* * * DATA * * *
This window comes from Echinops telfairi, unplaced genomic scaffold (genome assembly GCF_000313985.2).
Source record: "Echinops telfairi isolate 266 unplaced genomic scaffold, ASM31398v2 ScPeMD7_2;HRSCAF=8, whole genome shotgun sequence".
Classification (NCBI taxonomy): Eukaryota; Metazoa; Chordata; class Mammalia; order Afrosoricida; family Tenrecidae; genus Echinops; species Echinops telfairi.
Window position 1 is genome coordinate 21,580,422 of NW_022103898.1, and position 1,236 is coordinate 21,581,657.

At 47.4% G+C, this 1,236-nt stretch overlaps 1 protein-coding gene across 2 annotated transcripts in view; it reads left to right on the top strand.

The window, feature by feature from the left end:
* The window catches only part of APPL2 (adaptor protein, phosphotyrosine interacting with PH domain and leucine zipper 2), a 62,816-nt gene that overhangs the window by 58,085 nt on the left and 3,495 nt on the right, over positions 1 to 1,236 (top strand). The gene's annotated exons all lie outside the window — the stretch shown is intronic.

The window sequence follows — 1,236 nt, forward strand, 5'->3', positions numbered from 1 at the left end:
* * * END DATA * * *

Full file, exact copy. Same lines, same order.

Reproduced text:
This window comes from Echinops telfairi, unplaced genomic scaffold (genome assembly GCF_000313985.2).
Source record: "Echinops telfairi isolate 266 unplaced genomic scaffold, ASM31398v2 ScPeMD7_2;HRSCAF=8, whole genome shotgun sequence".
Classification (NCBI taxonomy): Eukaryota; Metazoa; Chordata; class Mammalia; order Afrosoricida; family Tenrecidae; genus Echinops; species Echinops telfairi.
Window position 1 is genome coordinate 21,580,422 of NW_022103898.1, and position 1,236 is coordinate 21,581,657.

At 47.4% G+C, this 1,236-nt stretch overlaps 1 protein-coding gene across 2 annotated transcripts in view; it reads left to right on the top strand.

The window, feature by feature from the left end:
* The window catches only part of APPL2 (adaptor protein, phosphotyrosine interacting with PH domain and leucine zipper 2), a 62,816-nt gene that overhangs the window by 58,085 nt on the left and 3,495 nt on the right, over positions 1 to 1,236 (top strand). The gene's annotated exons all lie outside the window — the stretch shown is intronic.

The window sequence follows — 1,236 nt, forward strand, 5'->3', positions numbered from 1 at the left end: